* Dollar index holds below a four-year peak set on Monday
* Euro steady above a 14-month trough
* Aussie slightly firmer as HSBC flash China PMI tops forecasts (Updates prices, adds comments)
By Masayuki Kitano and Ian Chua
SINGAPORE/SYDNEY, Sept 23 (Reuters) - The dollar hovered just below a four-year peak against a basket of major currencies on Tuesday as the euro steadied near a 14-month trough with sellers taking a bit of a breather.
The dollar index last traded at 84.671, having peaked at 84.861 on Monday, a high not seen since July 2010. It has posted 10 straight weeks of gains as markets wagered U.S. rates would rise long before those in Europe or Japan.
The dollar’s run even prompted New York Federal Reserve bank president William Dudley to caution that the gains could complicate the Fed’s job, potentially hurting U.S. economic performance and pushing down inflation.
Dudley said on Monday that while the value of the dollar is not a policy goal of the Fed‘s, it had to be taken “on board” as part of the central bank’s economic forecast.
Against the yen, the dollar eased 0.1 percent to 108.77 yen , down from a six-year high of 109.46 set on Friday.
The Australian dollar got a slight boost after a private survey showed that activity in China’s manufacturing sector unexpectedly picked up in September.
The HSBC/Markit Flash China Purchasing Managers’ Index (PMI) rose to 50.5 in September from August’s final reading of 50.2. The survey, however, also showed that factory employment slumped to a 5-1/2 year low.
The Aussie dollar rose 0.2 percent to $0.8892, pulling away from Monday’s seven-month low of $0.8851.
Concerns about slowing Chinese growth and a big drop in the price of iron ore, Australia’s top export earner, have added to pressure against the Australian dollar, which has slid 4.7 percent this month. Chinese steel and iron ore futures have fallen to record lows this week.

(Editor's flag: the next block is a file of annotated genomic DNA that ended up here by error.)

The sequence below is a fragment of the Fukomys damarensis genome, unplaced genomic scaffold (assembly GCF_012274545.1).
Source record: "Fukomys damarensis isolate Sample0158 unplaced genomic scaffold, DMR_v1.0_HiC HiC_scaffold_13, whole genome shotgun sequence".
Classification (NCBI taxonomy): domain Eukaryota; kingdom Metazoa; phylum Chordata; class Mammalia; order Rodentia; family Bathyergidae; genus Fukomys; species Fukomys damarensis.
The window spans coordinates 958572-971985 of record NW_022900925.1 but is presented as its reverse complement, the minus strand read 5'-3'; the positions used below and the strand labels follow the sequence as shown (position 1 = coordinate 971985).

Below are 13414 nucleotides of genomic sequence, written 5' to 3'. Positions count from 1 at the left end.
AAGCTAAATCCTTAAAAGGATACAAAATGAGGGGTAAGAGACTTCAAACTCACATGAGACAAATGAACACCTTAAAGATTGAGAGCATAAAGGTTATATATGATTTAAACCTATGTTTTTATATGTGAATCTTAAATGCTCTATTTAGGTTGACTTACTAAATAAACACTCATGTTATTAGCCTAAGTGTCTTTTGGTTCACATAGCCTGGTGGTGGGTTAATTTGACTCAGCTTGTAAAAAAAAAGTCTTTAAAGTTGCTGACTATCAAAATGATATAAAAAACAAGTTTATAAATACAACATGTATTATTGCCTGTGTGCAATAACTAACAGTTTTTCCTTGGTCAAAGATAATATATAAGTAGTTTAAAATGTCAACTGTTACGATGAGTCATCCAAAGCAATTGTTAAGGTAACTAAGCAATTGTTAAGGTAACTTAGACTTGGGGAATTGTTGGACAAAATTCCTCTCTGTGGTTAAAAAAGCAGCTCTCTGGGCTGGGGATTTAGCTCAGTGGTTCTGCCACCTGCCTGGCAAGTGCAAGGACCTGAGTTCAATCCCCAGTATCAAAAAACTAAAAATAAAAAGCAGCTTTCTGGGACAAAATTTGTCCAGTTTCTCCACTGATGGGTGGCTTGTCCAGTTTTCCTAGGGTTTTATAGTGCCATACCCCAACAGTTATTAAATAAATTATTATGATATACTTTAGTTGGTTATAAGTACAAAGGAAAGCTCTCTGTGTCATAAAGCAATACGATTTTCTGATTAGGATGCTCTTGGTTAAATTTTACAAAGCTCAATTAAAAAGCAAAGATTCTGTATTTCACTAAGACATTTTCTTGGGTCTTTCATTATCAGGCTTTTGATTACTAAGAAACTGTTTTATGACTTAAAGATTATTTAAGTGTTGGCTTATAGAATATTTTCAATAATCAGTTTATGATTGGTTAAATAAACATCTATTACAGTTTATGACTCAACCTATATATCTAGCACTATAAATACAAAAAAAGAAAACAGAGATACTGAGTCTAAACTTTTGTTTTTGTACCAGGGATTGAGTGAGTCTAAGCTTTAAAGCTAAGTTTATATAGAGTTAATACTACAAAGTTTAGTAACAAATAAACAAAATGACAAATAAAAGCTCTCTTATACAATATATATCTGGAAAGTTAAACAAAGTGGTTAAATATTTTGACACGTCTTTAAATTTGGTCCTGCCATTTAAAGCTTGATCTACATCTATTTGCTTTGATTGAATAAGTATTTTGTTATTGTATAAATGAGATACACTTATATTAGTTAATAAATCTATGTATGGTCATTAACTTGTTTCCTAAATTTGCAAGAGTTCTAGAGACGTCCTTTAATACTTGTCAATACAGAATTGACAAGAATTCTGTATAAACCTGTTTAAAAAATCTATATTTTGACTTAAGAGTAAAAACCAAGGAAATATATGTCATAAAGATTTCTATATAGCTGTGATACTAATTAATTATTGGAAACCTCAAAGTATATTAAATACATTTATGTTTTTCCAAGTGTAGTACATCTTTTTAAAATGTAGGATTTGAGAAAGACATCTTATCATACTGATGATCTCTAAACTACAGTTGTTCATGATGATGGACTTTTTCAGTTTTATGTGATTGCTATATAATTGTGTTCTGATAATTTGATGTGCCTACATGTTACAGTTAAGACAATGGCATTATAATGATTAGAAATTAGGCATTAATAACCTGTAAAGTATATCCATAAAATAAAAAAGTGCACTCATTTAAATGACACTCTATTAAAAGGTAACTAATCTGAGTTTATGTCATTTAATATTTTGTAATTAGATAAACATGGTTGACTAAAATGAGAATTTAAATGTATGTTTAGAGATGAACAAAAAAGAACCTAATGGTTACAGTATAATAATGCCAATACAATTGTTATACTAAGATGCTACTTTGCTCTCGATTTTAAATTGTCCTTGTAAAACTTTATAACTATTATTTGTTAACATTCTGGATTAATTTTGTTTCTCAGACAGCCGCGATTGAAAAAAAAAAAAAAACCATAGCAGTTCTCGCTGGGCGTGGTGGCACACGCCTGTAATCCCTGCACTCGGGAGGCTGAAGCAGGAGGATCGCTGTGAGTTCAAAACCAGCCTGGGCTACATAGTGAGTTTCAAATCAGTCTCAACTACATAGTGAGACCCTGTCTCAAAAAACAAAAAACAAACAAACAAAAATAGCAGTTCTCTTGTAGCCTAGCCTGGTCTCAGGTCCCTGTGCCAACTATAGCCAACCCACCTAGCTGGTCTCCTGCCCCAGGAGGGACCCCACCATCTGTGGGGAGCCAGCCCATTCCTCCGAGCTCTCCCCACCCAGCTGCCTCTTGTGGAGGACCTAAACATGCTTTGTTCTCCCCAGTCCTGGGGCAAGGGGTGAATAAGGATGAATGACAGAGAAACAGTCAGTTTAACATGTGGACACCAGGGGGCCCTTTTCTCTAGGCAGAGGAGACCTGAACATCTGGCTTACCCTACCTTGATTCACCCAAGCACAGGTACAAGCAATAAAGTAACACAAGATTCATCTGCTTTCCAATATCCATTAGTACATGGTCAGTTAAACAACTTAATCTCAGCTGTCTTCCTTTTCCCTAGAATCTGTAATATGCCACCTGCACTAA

“It hasn’t really been led so much by what’s happened domestically in Australia. I think it’s been more about China, about commodity prices, and about a stronger U.S. dollar,” said Hamish Pepper, currency strategist for Barclays in Singapore, referring to the Aussie dollar’s recent decline.
Analysts said market positioning may not help the Aussie dollar too much, at least judging by data from the U.S. Commodity Futures Trading Commission, which shows that speculators held net long positions in the Aussie dollar as of the week ended Sept. 16.
“At the very least it suggests that perhaps positioning won’t stand in the way of a further move lower,” said Pepper at Barclays.
On Tuesday, the euro held steady at $1.2853. The common currency has pulled up from Monday’s fresh 14-month low of $1.2816, prompting some traders to suspect it might correct higher as key support near $1.2800 loomed.
But the bigger picture for a stronger greenback should remain intact thanks to the diverging interest rate views between the United States and its major counterparts including Europe and Japan.
European Central Bank Governor Mario Draghi on Monday reiterated that the bank is ready to use additional unconventional tools if needed to spur growth.
Still, there is a healthy dose of scepticism that the ECB would launch a bond-buying stimulus program any time soon.
“Draghi is more likely to be teasing the market than making any firm commitments. Any unconventional measures need to be ‘within our mandate’ and the Buba (Bundesbank) would doubtless argue that government bond buying was outside it,” analysts at National Australia Bank wrote in a note to clients.
“Still constructive ambiguity could suit Draghi at the moment as it puts downward pressure on the euro, which gives him some time to hope that deflationary forces ease.” (Editing by Shri Navaratnam and Richard Borsuk)